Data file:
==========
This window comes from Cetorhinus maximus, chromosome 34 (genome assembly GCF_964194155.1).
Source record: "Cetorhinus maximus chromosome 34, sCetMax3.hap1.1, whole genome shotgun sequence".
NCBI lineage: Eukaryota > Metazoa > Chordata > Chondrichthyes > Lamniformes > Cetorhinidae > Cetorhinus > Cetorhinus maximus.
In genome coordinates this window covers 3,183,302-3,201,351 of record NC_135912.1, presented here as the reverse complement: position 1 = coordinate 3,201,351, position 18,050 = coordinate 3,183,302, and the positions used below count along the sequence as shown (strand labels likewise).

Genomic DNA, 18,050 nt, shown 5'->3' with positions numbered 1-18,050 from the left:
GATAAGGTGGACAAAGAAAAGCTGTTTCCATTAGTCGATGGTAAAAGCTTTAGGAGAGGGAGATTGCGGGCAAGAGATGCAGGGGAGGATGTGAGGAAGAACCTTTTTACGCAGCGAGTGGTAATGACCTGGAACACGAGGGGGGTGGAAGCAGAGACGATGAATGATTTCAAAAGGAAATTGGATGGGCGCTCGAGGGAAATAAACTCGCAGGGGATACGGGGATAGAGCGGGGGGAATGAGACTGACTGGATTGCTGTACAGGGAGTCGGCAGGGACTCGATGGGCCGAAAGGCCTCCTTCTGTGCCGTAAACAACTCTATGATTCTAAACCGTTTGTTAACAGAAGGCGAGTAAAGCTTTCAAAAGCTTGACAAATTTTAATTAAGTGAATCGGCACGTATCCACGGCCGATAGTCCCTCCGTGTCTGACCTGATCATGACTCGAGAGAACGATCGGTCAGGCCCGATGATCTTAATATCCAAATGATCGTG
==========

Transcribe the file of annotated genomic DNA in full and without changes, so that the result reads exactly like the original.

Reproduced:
This window comes from Cetorhinus maximus, chromosome 34 (genome assembly GCF_964194155.1).
Source record: "Cetorhinus maximus chromosome 34, sCetMax3.hap1.1, whole genome shotgun sequence".
NCBI lineage: Eukaryota > Metazoa > Chordata > Chondrichthyes > Lamniformes > Cetorhinidae > Cetorhinus > Cetorhinus maximus.
In genome coordinates this window covers 3,183,302-3,201,351 of record NC_135912.1, presented here as the reverse complement: position 1 = coordinate 3,201,351, position 18,050 = coordinate 3,183,302, and the positions used below count along the sequence as shown (strand labels likewise).

Genomic DNA, 18,050 nt, shown 5'->3' with positions numbered 1-18,050 from the left:
GATAAGGTGGACAAAGAAAAGCTGTTTCCATTAGTCGATGGTAAAAGCTTTAGGAGAGGGAGATTGCGGGCAAGAGATGCAGGGGAGGATGTGAGGAAGAACCTTTTTACGCAGCGAGTGGTAATGACCTGGAACACGAGGGGGGTGGAAGCAGAGACGATGAATGATTTCAAAAGGAAATTGGATGGGCGCTCGAGGGAAATAAACTCGCAGGGGATACGGGGATAGAGCGGGGGGAATGAGACTGACTGGATTGCTGTACAGGGAGTCGGCAGGGACTCGATGGGCCGAAAGGCCTCCTTCTGTGCCGTAAACAACTCTATGATTCTAAACCGTTTGTTAACAGAAGGCGAGTAAAGCTTTCAAAAGCTTGACAAATTTTAATTAAGTGAATCGGCACGTATCCACGGCCGATAGTCCCTCCGTGTCTGACCTGATCATGACTCGAGAGAACGATCGGTCAGGCCCGATGATCTTAATATCCAAATGATCGTG